Fossils reveal unique Cayman mammal species

| 04/03/2019 | 39 Comments
Cayman News Service

Cuban hutia (Capromys pilorides), close relative of an extinct mammal in the Cayman Islands

(CNS): Ancient remains of animals eaten by crocodiles here in the Cayman Islands have revealed three species of previously unknown mammals that were indigenous to these islands, however the small furry creatures have been extinct for around 300 years. The fossilised bones were collected from caves, sinkholes and peat deposits across the islands between the 1930’s and 1990’s and since held at museums in London and the United States. Researchers have now studied and described the remains of these unique animals.

On Monday the Bulletin of the American Museum of Natural History published the details of the discovery and described a small shrew-like mammal named Nesophontes hemicingulus (Grand Cayman and Cayman Brac), and two large rodents Capromys pilorides lewisi (Grand Cayman, Little Cayman, and Cayman Brac), and Geocapromys caymanensis (Grand Cayman and Cayman Brac).

Scientists said that comparisons with other extinct and living West Indian mammals indicate that the biogeographic origins of all three animals are sub-species of populations in Cuba. They calculated that all three animals became extinct sometime in the 1700’s following the arrival of European settlers in the Cayman Islands.

They noted that the West Indies lost nearly all its species-rich land mammal fauna during the current geological age due to direct or indirect human impacts, and this study provides a new baseline to understand the magnitude of human-caused mammal extinctions during the recent past.

Researchers said that the three mammals were unique to the Cayman Islands, existing nowhere else in the world. Professor Samuel Turvey, Senior Research Fellow at the Zoological Society of London’s Institute of Zoology and co-author of the paper, said humans were almost certainly to blame and that they are just the tip of the iceberg for mammal extinctions in our region.

“It’s vitally important to understand the factors responsible for past extinctions of island species, as many threatened species today are found on islands. The handful of Caribbean mammals that still exist today are the last survivors of a unique vanished world and represent some of the world’s top conservation priorities,” he added.

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Category: Land Habitat, Science & Nature

Comments (39)

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  1. Anonymous says:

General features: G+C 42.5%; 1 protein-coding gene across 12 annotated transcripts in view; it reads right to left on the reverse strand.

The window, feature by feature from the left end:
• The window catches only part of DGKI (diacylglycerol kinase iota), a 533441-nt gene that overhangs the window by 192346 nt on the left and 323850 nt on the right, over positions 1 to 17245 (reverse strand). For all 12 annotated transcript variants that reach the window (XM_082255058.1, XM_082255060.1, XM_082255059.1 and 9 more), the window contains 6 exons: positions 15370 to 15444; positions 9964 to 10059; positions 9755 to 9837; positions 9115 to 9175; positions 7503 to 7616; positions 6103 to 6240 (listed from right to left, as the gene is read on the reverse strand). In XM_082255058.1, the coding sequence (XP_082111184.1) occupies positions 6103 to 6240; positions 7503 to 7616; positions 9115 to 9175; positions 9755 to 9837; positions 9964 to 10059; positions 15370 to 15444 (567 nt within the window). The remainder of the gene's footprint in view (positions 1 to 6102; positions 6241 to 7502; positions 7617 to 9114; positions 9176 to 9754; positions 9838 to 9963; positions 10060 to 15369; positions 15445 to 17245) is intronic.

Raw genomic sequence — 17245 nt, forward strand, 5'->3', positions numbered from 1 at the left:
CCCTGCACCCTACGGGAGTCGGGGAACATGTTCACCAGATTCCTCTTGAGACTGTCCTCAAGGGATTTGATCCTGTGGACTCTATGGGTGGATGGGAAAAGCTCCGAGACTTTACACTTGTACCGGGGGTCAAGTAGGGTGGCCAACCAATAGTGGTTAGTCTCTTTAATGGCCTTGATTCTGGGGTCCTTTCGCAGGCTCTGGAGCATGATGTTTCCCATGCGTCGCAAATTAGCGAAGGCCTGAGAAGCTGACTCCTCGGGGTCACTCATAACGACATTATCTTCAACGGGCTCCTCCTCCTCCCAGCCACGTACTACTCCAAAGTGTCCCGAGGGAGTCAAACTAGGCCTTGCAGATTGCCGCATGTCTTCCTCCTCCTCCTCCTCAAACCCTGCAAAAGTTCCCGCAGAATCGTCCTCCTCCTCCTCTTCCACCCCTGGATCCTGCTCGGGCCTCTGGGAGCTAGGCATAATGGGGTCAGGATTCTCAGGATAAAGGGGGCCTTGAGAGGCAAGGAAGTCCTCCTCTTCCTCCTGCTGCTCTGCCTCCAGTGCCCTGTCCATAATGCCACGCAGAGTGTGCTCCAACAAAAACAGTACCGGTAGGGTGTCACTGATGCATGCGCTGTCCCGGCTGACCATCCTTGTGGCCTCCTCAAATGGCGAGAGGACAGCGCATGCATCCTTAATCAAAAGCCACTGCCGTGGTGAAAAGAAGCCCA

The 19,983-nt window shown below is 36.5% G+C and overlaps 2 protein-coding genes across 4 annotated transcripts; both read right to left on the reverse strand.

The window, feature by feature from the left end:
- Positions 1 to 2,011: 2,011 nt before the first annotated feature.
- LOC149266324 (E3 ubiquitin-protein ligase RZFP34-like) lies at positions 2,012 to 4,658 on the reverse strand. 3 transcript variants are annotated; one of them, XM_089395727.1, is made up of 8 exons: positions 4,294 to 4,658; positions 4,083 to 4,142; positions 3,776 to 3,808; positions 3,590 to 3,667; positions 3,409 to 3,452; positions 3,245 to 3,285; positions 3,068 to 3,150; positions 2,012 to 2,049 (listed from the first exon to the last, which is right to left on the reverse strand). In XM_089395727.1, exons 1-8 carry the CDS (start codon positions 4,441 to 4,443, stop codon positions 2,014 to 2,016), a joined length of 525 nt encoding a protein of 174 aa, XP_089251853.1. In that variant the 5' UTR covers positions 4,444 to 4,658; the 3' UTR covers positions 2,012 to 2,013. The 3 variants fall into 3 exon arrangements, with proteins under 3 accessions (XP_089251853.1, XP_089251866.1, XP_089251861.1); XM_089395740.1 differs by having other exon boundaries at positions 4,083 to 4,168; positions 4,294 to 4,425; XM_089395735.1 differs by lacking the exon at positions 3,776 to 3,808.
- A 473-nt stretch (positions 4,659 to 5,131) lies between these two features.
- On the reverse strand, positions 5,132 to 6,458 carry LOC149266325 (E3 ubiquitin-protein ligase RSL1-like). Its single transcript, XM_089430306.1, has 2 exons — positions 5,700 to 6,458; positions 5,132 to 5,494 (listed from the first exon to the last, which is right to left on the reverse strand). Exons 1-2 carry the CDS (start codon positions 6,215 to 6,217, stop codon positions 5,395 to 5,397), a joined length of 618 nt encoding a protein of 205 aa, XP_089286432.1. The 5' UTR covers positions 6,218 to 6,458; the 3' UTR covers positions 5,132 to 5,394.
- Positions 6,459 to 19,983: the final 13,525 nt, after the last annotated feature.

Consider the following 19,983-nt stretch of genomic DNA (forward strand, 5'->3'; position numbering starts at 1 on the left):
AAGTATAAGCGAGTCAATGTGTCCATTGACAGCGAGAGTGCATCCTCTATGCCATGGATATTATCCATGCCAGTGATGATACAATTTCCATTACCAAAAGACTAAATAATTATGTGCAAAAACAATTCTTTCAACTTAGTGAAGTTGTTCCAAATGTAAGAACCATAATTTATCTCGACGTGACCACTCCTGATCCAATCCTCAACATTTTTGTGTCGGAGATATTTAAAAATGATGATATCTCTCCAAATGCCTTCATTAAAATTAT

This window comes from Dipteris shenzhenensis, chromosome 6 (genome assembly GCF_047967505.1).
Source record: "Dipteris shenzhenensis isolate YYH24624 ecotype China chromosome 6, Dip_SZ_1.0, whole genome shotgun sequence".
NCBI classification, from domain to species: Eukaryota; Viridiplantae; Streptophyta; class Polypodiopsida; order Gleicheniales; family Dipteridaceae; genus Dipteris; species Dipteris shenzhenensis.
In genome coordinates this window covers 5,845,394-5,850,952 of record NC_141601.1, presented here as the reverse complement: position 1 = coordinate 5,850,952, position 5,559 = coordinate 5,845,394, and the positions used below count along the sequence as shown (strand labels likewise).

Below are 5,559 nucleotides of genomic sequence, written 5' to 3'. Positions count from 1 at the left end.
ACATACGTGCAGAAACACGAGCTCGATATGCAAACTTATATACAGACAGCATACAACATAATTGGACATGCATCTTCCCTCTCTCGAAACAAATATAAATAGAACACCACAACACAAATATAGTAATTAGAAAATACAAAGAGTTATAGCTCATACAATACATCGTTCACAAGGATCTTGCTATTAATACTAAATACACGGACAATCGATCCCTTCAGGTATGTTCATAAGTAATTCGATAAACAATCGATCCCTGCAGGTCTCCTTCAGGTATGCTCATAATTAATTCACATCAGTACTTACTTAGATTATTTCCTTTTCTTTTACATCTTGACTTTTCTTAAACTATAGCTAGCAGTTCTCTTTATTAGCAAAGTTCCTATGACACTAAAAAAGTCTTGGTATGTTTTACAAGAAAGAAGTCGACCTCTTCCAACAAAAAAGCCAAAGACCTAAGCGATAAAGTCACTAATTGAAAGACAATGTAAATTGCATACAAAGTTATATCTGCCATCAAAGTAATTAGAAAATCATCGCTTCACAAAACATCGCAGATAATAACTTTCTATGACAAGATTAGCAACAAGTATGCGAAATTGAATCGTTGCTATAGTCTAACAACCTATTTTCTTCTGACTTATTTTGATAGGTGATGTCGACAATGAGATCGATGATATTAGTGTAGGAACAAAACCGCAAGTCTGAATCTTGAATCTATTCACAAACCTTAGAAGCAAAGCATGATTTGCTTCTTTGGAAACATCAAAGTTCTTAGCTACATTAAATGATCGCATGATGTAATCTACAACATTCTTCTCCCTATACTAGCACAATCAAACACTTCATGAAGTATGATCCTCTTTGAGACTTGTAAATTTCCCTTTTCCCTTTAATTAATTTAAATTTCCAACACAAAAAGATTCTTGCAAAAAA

There were early navigational reports of docile basking “walruses” in Cayman, no doubt referring to a thriving Caribbean Monk Seal population. Sharks and humans were their only predators. They grew to 8 feet and 600lbs and were converted into lamp oil. Last sighting of a wild Caribbean Monk Seal was 1952 at Serranilla Bank.

  2. Anonymous says:

    Dinosaurs never existed ?

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  3. Anonymous says:

    Caribbean fur seals also.

  4. Demon says:

    These look like Aguoti ….sure that not what we are calling cayman rabits

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    • Jotnar says:

      Think about it. How can they have a photograph of an animal that has been extinct for 300 years?

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      • Anonymous says:

        “close relative”

        The tree of life which demonstrates evolution closely resembles a tree. Imagine a Y, your Cayman rabbit is the top left branch, this species is the top right. Some branches go extinct while others continue on.

        Neanderthals were part of the Homo branch but went extinct. We sapiens were selected by nature..

        If birds need a long beak to reach their food, the blue short beak birds will die off while the red long beak birds evolve and transfer their DNA that codes for a long beak and red feathers.

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  5. Anonymous says:

    There will one day be a similar article on what used to be in our waters, marine parks and replenishment zones if people dont wise up soon!!

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  6. Anonymous says:

    Unless you believe in the Bible over science, in which case this is a blasphemous tale. Or tail, even, given the subject matter.

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    • Anonymous says:

      Excuse me but in Cayman we believe that a man parting the ocean with a stick is more believable than natural selection producing evolved species.

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  7. Anonymous says:

    How could the less than 2000 populations kill out the alligator and crocodile species on three islands with a musket rifle? The book lawless Caymanas says there weren’t many ( maybe 20) here on the island. Especially after slavery, they didn’t have anything but cutlasses (machetes). I don’t think many men would have to try to kill any with a knife. Can anybody explain how we did this? Don’t forget the mosquito problem.

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    • Anonymous says:

      Because with the active industry of ship grounding and salvage on these uncharted isles, there also came extra mouths to feed and accommodate, sometimes hundreds for over a year at a time. What critters may have remained, were both target practice and dinner. Almost all of the sailing ships bound for Europe or Americas sailed from our east to west with the trade winds and then north with the Gulf Stream. Nearly all of the troop carriers, slave ships, and sugar crops plied these waters. Carib, English, Spanish, French…it didn’t matter. The HMS Cumberland, en route from Jamaica with 180 heavily armed draughts to reinforce Fort Pensacola (which would later fall to Spanish) ran aground in East End on Nov 28, 1767. 3 people died, and all provisions and valuables lost. The crew were rescued 14 months later, Friday 22nd of January 1768 by HMS Adventure from Seven Mile Beach. HMS Cumberland was patched and relaunched, later to be crushed by ice in the St Lawrence River where she remains. Arrrgh.